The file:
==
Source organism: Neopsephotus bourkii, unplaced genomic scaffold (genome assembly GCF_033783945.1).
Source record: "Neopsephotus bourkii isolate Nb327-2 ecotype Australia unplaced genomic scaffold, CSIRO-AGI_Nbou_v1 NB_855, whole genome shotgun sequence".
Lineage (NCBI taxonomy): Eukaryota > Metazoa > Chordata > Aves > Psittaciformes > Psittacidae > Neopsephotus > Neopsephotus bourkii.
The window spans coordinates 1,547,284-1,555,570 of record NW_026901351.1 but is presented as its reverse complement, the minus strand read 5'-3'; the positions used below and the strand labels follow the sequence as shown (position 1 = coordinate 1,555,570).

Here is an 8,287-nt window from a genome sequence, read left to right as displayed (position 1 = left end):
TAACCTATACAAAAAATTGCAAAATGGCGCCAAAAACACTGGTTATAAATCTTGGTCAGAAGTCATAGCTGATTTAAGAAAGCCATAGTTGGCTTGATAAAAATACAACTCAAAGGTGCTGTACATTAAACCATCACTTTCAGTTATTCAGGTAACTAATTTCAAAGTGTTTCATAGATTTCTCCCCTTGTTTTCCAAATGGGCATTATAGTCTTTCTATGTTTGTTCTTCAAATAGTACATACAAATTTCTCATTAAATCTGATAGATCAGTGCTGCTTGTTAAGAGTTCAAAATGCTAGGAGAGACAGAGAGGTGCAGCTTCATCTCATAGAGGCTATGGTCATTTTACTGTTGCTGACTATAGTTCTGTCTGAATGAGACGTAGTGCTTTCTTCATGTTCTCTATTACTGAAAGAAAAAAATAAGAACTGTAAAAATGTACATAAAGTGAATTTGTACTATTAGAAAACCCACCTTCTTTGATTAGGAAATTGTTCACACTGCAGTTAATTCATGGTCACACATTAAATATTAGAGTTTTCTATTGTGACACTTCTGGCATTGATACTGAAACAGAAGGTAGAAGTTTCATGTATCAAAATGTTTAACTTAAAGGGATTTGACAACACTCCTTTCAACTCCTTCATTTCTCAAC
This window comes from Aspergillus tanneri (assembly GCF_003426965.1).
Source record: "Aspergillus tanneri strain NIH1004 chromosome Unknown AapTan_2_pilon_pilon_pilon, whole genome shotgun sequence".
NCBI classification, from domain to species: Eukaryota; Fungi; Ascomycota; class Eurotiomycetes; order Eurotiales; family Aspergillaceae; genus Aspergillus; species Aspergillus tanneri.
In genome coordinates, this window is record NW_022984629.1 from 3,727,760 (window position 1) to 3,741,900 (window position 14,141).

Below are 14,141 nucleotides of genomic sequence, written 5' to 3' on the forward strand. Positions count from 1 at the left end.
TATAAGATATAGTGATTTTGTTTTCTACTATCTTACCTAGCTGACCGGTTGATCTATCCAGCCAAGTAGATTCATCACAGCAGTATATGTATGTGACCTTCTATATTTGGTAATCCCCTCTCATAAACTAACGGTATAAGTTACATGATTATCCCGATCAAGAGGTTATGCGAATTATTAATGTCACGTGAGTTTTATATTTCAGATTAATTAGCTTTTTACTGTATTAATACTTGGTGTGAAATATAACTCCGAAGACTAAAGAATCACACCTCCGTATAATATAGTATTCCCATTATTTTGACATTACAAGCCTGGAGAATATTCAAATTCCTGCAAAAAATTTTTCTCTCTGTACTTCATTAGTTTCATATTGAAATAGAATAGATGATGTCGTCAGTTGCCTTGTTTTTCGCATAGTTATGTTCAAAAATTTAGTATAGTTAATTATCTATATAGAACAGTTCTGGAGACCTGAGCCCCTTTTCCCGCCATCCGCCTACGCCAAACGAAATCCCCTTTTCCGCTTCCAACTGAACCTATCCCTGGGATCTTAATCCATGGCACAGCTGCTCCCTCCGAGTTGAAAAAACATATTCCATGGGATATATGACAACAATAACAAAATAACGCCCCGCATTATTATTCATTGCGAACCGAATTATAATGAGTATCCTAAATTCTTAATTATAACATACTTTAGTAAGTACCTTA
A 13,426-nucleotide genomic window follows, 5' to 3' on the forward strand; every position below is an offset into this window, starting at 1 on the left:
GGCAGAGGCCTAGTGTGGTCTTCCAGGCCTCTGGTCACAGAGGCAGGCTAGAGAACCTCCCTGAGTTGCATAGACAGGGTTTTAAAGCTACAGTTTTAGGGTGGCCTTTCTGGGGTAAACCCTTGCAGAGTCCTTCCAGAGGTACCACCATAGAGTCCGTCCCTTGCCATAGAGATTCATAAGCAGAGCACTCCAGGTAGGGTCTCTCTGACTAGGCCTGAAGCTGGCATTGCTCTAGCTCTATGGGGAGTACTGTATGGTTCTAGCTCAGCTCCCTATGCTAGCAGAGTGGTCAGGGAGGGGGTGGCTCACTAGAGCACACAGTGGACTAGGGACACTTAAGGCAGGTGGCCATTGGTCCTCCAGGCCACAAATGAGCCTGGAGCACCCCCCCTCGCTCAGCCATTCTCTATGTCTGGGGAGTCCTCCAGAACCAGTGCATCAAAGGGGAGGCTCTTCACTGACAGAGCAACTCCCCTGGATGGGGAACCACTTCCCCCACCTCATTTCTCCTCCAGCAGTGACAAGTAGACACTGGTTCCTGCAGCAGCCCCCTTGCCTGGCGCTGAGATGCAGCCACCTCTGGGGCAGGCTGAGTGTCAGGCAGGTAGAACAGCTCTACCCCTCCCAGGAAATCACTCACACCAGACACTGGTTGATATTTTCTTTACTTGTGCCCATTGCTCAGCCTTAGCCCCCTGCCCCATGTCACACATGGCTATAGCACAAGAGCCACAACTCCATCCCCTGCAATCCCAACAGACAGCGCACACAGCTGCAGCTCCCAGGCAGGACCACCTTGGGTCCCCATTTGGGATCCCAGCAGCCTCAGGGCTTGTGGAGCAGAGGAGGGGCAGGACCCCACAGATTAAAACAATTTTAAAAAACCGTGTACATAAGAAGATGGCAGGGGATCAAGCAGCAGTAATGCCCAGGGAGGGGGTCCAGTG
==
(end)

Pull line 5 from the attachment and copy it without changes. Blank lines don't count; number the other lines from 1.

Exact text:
Here is an 8,287-nt window from a genome sequence, read left to right as displayed (position 1 = left end):